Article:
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Main content
Current time:0:00Total duration:8:12

Interactions between populations

AP.BIO:
ENE‑4 (EU)
,
ENE‑4.B (LO)
,
ENE‑4.B.1 (EK)
,
ENE‑4.B.3 (EK)
,
ENE‑4.B.4 (EK)
AP.ENVSCI:
ERT‑1 (EU)
,
ERT‑1.A (LO)
,
ERT‑1.A.1 (EK)
,
ERT‑1.A.2 (EK)
,
ERT‑1.A.3 (EK)

Video transcript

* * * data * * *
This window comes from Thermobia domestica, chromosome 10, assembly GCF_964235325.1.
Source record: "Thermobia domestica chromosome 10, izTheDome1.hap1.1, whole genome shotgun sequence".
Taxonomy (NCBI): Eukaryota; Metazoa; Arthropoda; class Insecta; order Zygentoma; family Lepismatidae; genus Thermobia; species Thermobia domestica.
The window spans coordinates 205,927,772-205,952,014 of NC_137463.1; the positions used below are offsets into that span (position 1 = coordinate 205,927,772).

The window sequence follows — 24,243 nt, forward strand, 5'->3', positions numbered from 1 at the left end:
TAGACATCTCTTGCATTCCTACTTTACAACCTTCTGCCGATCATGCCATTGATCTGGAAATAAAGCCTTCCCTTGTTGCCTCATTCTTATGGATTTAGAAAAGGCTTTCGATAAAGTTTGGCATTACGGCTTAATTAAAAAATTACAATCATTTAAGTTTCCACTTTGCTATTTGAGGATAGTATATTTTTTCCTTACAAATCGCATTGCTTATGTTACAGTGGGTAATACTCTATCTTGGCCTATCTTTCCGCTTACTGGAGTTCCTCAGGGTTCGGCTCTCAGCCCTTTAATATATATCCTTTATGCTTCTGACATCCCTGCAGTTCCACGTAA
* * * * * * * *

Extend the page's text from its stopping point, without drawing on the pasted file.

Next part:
in the introduction to ecology we introduced the idea of a community which is all about different populations that are in the same habitat that share the same area or that are in the same area so populations and if we're thinking in terms of water or in the air could be the share share is similar volume even populations sharing sharing a habitat sharing a habitat and in particular in this video we're going to focus on the interactions between those populations the interactions between the different species the technical term for that is interspecific interactions I like to just say interactions between species now the first one that is often thought about is the notion of competition competition and this is when different populations different species are competing for the same resources you can imagine a forest where you have different populations of plants that are competing for sunlight that are competing for water that are competing for nutrients in the soil even in this picture right over here this is a picture of a community all of these different populations of fish and other things sea anemones and coral they are sharing this same region and many of them could be in competition with each other they might be going after the same food that we or they might be going after the same shelter someplace and oftentimes when people are talking about these interspecies or interspecific interactions you'll see something like this a - slash - or a negative sign slash a negative sign and that means that this type of interaction when you have two species or two populations that are in competition with each other the more that you have of one it's going to have a negative effect on the other and vice versa if I'm a plant and if I'm in competition with another plant and that one's taking my light and if there's more of it taking my light that's going to have a negative impact on me advice versa if I'm in competition with you and we eat the same thing the more of me that there's around eating your food that's going to have a negative impact on you and vice versa so the next form of interspecific in action or interaction between species is predation is predation this is when one population likes to eat another population and you might often associate predation with pictures like this that you see on on television shows on documentaries you see a cheetah hunting it looks like a cheetah hunting a a gazelle or a deer of some kind actually it says right here it's a young Bush back and this is predation and but this is not the only form of predation this picture here of the goat eating grass this is also predation it's not quite as bloody and is violent but it is still predation because you have one species eating another put species in this case you have this animal the goat that is eating the grass and this type of predation the specific type of predation is called herbivore a herbivore but it is a type of predation so we could say predation / herbivore let me do a little slash here / herbivore II which is a special case of predation and you'll often see a + / - the more of let's say this species that you have the the species that is being eaten it's going to benefit the predator but the more of the predator that you have it's going to have a negative effect on the actual prey now the next the next types of interactions are ones where you have long term very fairly intimate interactions they are the where you have organisms that that often time live with each other or even on each other and this general term of organisms that have these long term intimate interactions is symbiosis symbiosis now in everyday language when people talk about symbiosis they're often talking about organisms that really benefit each other but technically symbiosis isn't just about benefiting each other it could be that they're even hurting each other in some way or that maybe one benefits while the other one really doesn't care and so there are several types of symbiosis the first that we could talk about is parasitism para Pera sit ISM and this looks a lot like predation where the more the more the the parasite benefits the more of the host that there is but the host is actually hurt by the parasite and there's all sorts of examples of parasitism we have right over here a zoomed in picture of a louse so why is this parasitism well if this lice of this louse I should say so this is parasitism parasitism and we would call the this right the light the louse here a parasite parasitism and this benefits by living in your hair because that's where it gets its food from it can lay or living on your scalp it gets your food by sucking your blood it can also lay eggs in your hair in some ways you could view it as almost shelter from from the rest of the environment but it's negative for you it will make you itchy it is taking your blood it is uncomfortable and so parasitism once again it's good for the parasite just like predation is good for the predator but not so good for the host in the case of parasitism now you have another situation where it is benefiting both sides and that is called mutualism mutualism let me do that in a different color so mutualism this is where both sides benefit and oftentimes when people talk about symbiosis they're really talking about mutualism which is a specific type of symbiosis where both species were both animals organisms benefit they don't have to just be animals this is an example of mutualism right here let me do that in a color you can see so this is mutualism where you have where you have a clownfish living within a sea anemone the sea anemone is providing the clownfish shelter while the clownfish is keeping away other fish that might eat that sea anemone so they are both benefiting from that interaction and so that is mutualism now you have another category we're one where one species is benefiting and the other one is maybe a little bit more and different so one species is benefiting and then the other one well maybe it is a little bit indifferent and we call that commensalism amensalism and once again there's many examples of commensalism this right here is a picture of bacteria living on your skin and you do have bacteria living on your skin right now except it's actually well oftentimes it's a good thing sometimes it's mutualism that it's providing protection from harmful bacteria but sometimes it the bacteria is surely benefiting it's its living off of nutrients on your skin the skin is its habitat but often times it doesn't really have an impact on you now commensalism let me write this soo down commensalism often times the more that we study it and the more that we understand it we realize that actually maybe maybe the host actually is benefiting in which it is mutualism or maybe the host actually is getting hurt in which case it is parasitism so oftentimes commensalism isn't completely neutral for the host it could go either way and so these are all the different types of interactions so I encourage you look around you look at the world around you and don't just limit yourself to animals think about bacteria think about plants and think about within a habitat what are all of the different interspecies interactions and how you might want to classify them